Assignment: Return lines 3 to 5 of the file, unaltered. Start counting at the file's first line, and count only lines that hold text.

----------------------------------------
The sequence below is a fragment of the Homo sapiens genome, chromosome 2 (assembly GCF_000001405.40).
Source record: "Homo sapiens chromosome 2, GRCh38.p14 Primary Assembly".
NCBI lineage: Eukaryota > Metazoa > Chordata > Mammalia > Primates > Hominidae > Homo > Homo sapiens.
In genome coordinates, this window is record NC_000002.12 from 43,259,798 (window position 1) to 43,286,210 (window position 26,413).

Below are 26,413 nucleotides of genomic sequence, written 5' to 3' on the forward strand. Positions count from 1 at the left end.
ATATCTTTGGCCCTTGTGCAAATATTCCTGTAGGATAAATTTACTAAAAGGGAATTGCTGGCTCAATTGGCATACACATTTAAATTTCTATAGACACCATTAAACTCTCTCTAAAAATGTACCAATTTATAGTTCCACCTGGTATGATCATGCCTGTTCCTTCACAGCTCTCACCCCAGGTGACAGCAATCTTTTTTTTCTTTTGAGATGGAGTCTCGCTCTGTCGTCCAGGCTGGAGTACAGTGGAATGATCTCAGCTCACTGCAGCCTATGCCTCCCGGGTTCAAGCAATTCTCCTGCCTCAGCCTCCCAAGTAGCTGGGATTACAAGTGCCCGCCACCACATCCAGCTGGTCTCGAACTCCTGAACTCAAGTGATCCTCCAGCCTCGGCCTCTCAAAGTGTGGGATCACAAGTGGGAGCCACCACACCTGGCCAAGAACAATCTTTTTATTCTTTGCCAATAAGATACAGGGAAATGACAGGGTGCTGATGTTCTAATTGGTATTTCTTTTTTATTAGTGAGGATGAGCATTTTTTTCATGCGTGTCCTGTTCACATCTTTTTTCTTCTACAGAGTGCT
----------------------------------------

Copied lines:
NCBI lineage: Eukaryota > Metazoa > Chordata > Mammalia > Primates > Hominidae > Homo > Homo sapiens.
In genome coordinates, this window is record NC_000002.12 from 43,259,798 (window position 1) to 43,286,210 (window position 26,413).

Below are 26,413 nucleotides of genomic sequence, written 5' to 3' on the forward strand. Positions count from 1 at the left end.